Friday, October 31, 2008

Will security trump freedom?


“If ye love wealth better than liberty, the tranquility of servitude than the animated contest of freedom — go home from us in peace. We ask not your counsels or arms. Crouch down and lick the hands which feed you. May your chains sit lightly upon you, and may posterity forget that you were our countrymen!”

Samuel Adams (172-1803) American Patriot, Speech, State House of Pennsylvania, Philadelphia—August 1, 1776


Over the past few weeks, I have been very concerned by the blatant intrusions the government has made into our market. What started as an extra-constitutional "bail-out" of a flailing economy through extreme financial measures has mutated into nationalizing our banking system as well as several privately held companies. What I considered to be good men, have taken upon themselves powers that weren't granted through the constitution. My feelings about the leaders of this country have been tried.

What we are seeing happening right before our eyes is another example of how the American public can be manipulated into giving up certain rights as they seek security. Seven years ago, we suffered from an attack unlike anything our countrymen had ever witnessed. In the aftermath, many willingly argued to support the actions of our leaders as our freedoms were severely suppressed in the name of security. The likelihood that we will see a restoration of those freedoms diminishes with every passing year. My concerns addressed to my congressman and senators were dismissed with little or no consideration. At that time, most of the citizenry were on board with the changes to our world. Fear led them to believe it was necessary.

Benjamin Franklin wisely stated, "“They who would give up an essential liberty for temporary security, deserve neither liberty or security.” (Respectfully Quoted, p. 201)

As we began our fight against an ambiguous enemy, these words echoed in my mind repeatedly. I worried then as I do now that we would not realize the truthfulness in this statement until it is too late.

As the markets began to collapse under the enormous pressures of the falling sub-prime catastrophe, our leaders acted again. I suggest they acted on a certain level of panic that they fostered through the media. I was heartened that I like many of my fellow countrymen were not accepting the fear mongering at face value. The initial "bailout" package was rejected summarily by the citizens of this great country. Mobilized by the significant burden this was going to place on our children and many generations to yet unborn, Americans rallied to protest this action. Whether some motivation might have emanated from the implications of nationalizing certain market sectors or businesses, I could not say. However, I was gratified that so many were moved to action in any case.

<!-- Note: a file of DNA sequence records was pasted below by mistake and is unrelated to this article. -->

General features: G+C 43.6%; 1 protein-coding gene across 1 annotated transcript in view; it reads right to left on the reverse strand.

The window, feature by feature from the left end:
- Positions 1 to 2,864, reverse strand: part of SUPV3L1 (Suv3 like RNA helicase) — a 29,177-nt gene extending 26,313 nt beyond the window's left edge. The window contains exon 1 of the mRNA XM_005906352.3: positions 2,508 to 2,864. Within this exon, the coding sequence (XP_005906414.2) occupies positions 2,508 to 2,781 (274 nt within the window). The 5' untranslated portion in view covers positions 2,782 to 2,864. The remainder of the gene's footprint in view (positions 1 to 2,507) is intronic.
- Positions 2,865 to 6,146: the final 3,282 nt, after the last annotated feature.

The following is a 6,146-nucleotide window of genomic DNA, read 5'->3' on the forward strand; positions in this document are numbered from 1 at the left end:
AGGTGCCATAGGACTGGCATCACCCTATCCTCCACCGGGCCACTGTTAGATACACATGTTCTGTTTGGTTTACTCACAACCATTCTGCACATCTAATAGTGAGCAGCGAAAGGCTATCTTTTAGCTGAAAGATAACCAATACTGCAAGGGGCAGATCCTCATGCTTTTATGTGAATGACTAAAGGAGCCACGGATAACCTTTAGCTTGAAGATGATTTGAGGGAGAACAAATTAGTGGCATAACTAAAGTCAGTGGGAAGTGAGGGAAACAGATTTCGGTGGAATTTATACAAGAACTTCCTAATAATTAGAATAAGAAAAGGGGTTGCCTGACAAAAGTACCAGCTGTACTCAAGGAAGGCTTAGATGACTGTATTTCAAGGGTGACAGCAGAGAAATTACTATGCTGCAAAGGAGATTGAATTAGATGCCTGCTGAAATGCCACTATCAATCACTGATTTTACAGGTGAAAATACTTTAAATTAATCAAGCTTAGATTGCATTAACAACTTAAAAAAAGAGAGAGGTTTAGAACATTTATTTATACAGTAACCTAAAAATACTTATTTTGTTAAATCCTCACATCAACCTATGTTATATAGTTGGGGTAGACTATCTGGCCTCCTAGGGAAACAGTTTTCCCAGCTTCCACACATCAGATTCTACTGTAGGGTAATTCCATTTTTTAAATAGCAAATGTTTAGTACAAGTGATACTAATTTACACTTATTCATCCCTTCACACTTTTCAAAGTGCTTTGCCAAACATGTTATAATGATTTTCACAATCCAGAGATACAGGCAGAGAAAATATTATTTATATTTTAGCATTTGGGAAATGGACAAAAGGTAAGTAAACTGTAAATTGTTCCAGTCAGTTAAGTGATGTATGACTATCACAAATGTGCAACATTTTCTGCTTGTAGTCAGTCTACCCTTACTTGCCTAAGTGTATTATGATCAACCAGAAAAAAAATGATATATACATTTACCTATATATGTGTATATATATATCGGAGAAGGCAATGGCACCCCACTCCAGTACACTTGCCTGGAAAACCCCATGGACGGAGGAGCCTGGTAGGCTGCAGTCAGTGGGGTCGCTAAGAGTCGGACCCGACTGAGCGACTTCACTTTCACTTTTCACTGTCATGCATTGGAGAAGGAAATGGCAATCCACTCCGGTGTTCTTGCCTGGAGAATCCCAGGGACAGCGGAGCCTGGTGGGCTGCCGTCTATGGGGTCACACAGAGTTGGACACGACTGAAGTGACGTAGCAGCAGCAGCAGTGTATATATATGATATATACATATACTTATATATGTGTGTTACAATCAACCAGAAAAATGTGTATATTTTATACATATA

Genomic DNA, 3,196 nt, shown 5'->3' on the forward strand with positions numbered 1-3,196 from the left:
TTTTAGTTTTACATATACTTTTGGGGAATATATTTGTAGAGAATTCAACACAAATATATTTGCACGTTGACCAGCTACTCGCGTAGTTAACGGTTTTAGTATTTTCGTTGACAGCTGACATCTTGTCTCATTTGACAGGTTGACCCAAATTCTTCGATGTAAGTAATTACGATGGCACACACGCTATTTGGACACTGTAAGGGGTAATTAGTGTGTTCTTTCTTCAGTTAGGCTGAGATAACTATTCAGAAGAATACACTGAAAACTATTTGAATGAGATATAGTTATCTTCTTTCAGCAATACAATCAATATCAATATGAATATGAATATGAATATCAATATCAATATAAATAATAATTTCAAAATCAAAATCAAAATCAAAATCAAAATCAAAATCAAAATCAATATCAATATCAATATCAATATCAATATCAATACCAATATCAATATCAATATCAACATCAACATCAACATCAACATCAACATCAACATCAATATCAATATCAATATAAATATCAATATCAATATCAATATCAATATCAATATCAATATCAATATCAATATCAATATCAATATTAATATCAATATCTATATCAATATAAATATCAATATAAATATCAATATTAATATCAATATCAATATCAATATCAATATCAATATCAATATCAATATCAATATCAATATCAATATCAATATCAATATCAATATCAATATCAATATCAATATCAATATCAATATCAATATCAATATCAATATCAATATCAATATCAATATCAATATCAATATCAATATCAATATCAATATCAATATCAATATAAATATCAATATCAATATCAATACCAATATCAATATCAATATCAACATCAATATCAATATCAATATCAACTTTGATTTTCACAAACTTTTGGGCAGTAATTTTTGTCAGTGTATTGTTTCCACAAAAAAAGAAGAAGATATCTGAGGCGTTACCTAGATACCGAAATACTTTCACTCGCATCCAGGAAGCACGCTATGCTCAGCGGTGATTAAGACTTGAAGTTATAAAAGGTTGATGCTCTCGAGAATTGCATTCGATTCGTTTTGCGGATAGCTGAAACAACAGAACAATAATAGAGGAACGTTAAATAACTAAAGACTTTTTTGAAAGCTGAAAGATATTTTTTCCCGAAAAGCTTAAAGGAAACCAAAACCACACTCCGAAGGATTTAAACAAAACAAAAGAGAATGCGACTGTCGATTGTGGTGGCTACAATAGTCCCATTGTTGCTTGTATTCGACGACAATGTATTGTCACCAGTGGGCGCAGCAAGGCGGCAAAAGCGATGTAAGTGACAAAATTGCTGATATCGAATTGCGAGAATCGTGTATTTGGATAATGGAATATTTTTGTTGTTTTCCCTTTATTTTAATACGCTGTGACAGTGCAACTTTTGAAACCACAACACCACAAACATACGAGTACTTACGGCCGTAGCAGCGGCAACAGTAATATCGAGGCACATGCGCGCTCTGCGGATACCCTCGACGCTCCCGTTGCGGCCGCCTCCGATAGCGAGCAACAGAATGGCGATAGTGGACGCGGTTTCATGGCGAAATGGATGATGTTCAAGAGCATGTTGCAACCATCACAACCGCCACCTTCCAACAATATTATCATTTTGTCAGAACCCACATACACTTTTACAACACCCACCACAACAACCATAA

Much to my dismay, a second round of politicking was not thwarted. Both presidential candidates as well as the rest of the senate mostly signed on to the even more exorbitant bail-out package deemed a rescue plan. Those who would shy away from government interference in the financial markets embraced this 850 billion dollar monstrosity. Free-market gave way to the safe security of government intervention.

“If America is destroyed, it may be by Americans who salute the flag, sing the national anthem, march in patriotic parades... but Americans who fail to comprehend what is required to keep our country strong and free— Americans who have been lulled away into a false security.”

- Ezra Taft Benson (1899-1994) Quorum of Twelve Apostles, General Conference—April 1968


I'm starting to sound rather a bit like those conspiracy theorists and the paranoid militant living in the backwoods of rural America. The concern, however, is real. I am not driven by extreme motivations unless you consider embracing the constitution and freedom as radical.

About the time that George Washington gave his farewell to the Republic, a British professor, Alexander Fraser Tyler, wrote: "A democracy cannot exist as a permanent form of government. It can exist only until the voters discover they can vote themselves largesse (defined as a liberal gift) out of the public treasury. From that moment on, the majority always votes for the candidate promising the most benefits from the public treasury, with the result that democracy always collapses over a loose fiscal policy, always to be followed by a dictatorship."

Addressing the Salt Lake Rotary Club on June 8, 1976, President Spencer W. Kimball declared, “The only way to keep our freedom is to work at it. Not some of us. All of us. Not some of the time, but all of the time.”

It is time to rally to a greater cause. We need to fight for our freedoms. Let others concern themselves with security. Security at the cost of freedom is not the kind of "safety" I seek.
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